From here, Pitbull hands over the production reins to an assortment of other producers with varying results. ‘Dirty’ slows the tempo way down with a piano-driven track from Demi supporting Pit and UGK’s Bun B’s boasts of unclean antics. Bun’s experience and longevity in the game are obvious from his confident laidback delivery which stands at odds from Pitbull’s often TOO eager rants. Separating ‘Dammit Man’ and ‘That’s Nasty’, ‘We Don’t Care About You’ features the Diaz Brothers biting down hard on Lil Jon’s steelo – it seems that even when he’s not involved with a track, he’s STILL somehow involved with the track. The fact that Pitbull drops a shoutout to him in his opening verse adds to the suspicions that he was somehow kicking around the studio during the sessions for this track.
‘Back Up’ and the later ‘Hustler’s Withdrawal’ though are welcome returns to form for the Diaz Brethren after their earlier failings. ‘Back Up’ evokes memories of “Chronic 2001”-era Dr Dre, with its hard snares and simple piano keys beating a tattoo on the brain. Its really the first non-bass and non-crunk track of the album, and its refreshing to hear Pitbull dropping verses over a ‘normal’ beat, even though the subject matter still revolves around asses shaking, and drunken club escapades. ‘Hustler’s Withdrawal’ meanwhile is a much more introspective track, where Pitbull breaks down the story of a drug dealer and smalltime hustler, and his struggles to leave his negative ways behind. The DJ Khaled-led ‘Melting Pot’ also leaves club-hopping behind, as Pit and fellow Miami resident Trick Daddy trade verses over morose piano rolls. The forgettable ‘Hurry Up And Wait’ and the Mr Vegas version of ‘Culo’ round out the album with a half hearted attempted to bring things back to the club, but both seem strangely out of place after the series of non-club tracks that preceded.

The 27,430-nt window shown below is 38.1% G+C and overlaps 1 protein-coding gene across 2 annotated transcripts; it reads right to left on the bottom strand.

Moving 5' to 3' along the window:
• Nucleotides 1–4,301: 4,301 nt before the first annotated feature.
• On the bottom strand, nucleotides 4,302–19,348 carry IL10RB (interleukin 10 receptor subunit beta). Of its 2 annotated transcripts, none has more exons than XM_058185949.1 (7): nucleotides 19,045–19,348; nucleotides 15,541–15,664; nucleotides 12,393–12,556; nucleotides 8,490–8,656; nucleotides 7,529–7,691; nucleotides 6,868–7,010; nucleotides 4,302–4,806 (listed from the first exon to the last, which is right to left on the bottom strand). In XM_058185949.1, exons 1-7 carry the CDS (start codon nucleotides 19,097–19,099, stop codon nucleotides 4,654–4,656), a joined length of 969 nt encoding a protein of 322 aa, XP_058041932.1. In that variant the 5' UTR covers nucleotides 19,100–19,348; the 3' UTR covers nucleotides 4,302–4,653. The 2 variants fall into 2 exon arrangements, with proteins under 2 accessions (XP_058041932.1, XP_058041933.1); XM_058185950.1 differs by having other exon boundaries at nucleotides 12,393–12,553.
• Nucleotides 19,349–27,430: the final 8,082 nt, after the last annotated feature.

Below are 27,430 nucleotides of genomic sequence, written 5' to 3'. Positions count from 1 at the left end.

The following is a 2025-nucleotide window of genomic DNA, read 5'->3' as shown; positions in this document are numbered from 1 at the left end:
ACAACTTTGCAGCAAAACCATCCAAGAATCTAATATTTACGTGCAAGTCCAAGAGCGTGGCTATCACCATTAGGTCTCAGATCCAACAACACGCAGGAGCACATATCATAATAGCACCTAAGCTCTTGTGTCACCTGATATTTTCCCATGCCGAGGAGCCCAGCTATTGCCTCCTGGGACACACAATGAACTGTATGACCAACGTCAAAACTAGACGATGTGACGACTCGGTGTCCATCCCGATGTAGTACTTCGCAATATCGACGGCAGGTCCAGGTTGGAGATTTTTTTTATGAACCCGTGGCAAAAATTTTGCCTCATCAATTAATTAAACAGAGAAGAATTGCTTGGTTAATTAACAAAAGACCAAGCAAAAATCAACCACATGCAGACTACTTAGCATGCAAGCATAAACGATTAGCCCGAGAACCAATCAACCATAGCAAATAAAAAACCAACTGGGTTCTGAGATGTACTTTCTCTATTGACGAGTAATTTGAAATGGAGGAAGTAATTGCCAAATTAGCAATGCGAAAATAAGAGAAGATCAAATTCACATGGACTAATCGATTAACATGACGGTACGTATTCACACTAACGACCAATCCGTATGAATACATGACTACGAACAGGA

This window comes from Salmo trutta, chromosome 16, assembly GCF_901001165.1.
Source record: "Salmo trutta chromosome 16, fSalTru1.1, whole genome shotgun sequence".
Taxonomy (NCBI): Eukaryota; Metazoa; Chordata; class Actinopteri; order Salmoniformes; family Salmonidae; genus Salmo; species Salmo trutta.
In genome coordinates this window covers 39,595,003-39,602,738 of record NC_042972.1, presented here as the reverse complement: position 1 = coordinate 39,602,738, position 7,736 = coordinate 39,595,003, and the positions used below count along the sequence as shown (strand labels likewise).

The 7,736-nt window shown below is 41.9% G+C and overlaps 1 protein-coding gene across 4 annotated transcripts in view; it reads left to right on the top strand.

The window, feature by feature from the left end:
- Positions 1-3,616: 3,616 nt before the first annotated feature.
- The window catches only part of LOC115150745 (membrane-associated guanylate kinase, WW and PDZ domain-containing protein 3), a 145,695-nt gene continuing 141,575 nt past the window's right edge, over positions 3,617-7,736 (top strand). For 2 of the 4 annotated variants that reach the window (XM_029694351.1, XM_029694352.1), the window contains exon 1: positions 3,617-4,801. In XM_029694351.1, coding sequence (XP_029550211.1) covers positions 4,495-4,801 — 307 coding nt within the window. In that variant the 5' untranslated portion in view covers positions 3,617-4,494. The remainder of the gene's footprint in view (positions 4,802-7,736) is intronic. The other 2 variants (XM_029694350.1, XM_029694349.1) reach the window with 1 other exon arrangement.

This isn’t a bad debut at all. The only problem is that with Lil Jon overseeing the majority of tracks here, and being generally recognised as Pitbull’s mentor, many people (who don’t feel Jon’s style at all) will more that likely pass over Pitbull in terms of *yawn* ‘that real shit.’ Oh well, let them enjoy their Jadakiss and Mobb Deep borefests while the more open-minded among us welcome a new talent to our ears. On this evidence, Pitbull’s star is set to shine for a long while to come.